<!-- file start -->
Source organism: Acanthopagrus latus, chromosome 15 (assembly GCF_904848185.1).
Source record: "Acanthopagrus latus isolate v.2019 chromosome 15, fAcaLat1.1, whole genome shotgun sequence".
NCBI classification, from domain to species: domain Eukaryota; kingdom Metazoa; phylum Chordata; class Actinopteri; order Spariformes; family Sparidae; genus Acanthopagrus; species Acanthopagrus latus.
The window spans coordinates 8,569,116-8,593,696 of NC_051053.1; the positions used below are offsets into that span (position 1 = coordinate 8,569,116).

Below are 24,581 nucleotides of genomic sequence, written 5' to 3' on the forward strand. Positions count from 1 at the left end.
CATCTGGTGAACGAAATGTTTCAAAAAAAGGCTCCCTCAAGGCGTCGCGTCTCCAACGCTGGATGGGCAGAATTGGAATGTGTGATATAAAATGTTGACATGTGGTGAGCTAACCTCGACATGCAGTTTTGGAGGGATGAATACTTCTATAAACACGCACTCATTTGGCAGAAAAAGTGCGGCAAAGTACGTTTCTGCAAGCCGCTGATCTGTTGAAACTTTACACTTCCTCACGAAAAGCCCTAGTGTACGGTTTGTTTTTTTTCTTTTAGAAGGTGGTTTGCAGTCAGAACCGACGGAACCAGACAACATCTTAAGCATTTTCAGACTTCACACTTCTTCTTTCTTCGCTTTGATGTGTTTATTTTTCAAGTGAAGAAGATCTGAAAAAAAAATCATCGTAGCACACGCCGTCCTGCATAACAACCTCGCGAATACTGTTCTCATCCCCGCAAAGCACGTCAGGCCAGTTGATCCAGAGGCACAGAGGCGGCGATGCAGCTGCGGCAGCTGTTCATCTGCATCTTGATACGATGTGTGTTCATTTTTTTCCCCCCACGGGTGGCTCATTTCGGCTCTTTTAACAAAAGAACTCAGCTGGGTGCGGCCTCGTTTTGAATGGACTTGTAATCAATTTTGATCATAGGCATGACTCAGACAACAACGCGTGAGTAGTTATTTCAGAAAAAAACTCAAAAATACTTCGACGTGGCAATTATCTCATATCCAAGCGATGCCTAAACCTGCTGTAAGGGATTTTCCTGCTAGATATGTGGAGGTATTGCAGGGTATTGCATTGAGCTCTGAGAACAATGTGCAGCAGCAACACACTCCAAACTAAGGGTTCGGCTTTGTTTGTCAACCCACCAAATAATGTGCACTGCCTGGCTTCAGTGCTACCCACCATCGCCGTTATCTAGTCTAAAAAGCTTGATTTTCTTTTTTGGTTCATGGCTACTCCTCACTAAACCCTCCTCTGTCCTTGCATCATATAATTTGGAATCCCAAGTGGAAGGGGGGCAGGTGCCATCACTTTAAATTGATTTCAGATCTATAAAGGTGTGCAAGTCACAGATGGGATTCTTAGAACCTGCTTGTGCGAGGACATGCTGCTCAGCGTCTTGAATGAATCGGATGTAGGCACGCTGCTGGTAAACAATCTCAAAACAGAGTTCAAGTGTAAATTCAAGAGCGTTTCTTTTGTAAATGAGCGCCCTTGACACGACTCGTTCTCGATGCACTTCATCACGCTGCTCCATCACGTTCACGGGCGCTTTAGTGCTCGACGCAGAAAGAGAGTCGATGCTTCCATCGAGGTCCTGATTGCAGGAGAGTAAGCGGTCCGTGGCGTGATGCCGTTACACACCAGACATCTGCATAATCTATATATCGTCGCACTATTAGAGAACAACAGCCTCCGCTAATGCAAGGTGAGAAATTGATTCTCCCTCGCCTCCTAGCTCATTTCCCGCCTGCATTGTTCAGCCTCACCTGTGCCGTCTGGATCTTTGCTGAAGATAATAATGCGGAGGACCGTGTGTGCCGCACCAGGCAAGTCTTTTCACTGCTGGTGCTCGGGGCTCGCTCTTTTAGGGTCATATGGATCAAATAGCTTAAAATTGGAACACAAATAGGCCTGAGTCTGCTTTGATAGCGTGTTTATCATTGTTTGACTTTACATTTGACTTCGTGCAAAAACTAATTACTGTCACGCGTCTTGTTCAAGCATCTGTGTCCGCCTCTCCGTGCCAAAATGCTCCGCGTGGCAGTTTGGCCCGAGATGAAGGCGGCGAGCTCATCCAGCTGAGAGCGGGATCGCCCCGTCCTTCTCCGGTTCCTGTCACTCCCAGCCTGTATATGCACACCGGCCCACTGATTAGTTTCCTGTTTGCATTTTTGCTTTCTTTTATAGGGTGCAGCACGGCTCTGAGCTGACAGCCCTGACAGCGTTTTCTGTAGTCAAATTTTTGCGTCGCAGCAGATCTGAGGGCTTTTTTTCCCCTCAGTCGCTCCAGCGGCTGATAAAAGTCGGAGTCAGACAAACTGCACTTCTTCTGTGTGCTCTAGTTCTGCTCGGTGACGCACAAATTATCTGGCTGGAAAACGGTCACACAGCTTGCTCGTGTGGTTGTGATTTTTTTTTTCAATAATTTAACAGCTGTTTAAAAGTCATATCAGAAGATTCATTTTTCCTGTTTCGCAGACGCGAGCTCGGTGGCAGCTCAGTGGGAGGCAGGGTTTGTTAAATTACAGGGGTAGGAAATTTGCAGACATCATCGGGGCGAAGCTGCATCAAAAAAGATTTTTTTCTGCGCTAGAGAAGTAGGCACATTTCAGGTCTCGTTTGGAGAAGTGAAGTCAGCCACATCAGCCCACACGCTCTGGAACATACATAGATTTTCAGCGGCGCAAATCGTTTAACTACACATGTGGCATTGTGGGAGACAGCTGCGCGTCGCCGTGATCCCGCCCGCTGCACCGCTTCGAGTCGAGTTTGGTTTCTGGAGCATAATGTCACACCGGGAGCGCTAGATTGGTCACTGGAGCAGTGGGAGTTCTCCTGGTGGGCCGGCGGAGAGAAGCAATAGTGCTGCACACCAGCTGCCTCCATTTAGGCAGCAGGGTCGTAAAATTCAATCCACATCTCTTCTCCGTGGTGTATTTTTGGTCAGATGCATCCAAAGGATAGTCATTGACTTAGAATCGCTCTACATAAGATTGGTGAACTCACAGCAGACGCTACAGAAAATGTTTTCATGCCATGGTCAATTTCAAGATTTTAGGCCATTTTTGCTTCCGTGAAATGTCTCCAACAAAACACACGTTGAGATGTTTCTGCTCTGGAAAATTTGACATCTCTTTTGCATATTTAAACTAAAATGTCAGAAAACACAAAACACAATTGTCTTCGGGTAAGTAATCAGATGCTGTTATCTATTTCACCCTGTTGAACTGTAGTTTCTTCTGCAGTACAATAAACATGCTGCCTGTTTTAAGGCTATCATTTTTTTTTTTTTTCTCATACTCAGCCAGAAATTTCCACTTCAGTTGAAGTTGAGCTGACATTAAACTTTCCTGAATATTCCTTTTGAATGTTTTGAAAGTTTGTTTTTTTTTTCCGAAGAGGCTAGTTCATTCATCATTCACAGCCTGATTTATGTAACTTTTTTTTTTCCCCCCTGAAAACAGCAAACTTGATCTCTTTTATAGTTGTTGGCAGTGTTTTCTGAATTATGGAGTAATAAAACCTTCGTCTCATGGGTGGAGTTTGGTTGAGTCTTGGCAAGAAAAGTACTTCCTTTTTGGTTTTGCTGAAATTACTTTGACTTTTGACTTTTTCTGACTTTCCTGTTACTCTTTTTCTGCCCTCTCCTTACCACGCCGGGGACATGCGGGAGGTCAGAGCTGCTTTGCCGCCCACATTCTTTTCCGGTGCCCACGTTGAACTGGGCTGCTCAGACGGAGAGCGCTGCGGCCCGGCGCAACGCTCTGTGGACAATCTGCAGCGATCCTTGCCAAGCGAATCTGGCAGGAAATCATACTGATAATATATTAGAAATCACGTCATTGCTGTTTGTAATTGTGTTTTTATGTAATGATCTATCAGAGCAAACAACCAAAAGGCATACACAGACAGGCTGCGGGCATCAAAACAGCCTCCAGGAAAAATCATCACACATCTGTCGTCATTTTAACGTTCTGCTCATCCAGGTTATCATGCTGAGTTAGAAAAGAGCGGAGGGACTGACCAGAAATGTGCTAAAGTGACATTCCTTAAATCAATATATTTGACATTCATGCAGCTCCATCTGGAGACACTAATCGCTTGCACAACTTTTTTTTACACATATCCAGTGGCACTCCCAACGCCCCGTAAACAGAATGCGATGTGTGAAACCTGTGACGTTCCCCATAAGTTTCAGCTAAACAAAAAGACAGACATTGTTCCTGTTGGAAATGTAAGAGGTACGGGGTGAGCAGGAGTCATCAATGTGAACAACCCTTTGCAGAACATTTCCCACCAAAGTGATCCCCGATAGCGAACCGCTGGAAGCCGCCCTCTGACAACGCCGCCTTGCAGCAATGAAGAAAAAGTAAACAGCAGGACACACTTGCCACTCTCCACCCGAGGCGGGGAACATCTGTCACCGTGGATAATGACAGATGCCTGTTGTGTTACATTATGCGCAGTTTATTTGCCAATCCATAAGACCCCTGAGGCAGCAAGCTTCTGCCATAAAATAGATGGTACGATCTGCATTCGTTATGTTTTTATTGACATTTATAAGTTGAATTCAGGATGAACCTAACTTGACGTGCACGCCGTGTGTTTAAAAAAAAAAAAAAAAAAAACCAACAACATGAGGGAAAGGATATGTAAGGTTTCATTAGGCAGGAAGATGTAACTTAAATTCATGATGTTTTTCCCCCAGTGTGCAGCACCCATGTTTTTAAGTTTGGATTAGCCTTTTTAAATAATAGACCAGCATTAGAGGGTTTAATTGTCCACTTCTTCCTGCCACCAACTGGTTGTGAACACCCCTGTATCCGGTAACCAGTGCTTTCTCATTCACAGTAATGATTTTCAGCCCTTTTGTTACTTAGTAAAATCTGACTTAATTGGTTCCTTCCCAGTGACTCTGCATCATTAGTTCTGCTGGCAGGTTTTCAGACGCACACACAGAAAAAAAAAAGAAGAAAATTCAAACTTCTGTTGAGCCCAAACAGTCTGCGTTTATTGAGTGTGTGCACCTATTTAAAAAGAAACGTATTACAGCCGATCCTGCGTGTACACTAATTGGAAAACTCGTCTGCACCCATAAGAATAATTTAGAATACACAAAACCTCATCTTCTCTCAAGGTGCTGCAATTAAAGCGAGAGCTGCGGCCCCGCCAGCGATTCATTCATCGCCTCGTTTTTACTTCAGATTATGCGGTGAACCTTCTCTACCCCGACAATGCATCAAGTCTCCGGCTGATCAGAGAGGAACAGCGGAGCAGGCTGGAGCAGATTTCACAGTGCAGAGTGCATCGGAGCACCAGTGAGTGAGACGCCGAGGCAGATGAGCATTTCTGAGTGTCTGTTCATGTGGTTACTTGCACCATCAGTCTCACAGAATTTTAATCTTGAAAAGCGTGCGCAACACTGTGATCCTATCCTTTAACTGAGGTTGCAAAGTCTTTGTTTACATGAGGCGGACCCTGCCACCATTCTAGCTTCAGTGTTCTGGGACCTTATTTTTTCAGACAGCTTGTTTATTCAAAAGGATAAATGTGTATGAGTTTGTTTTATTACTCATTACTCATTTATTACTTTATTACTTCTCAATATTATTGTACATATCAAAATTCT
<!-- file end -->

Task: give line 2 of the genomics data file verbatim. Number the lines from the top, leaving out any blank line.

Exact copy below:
Source record: "Acanthopagrus latus isolate v.2019 chromosome 15, fAcaLat1.1, whole genome shotgun sequence".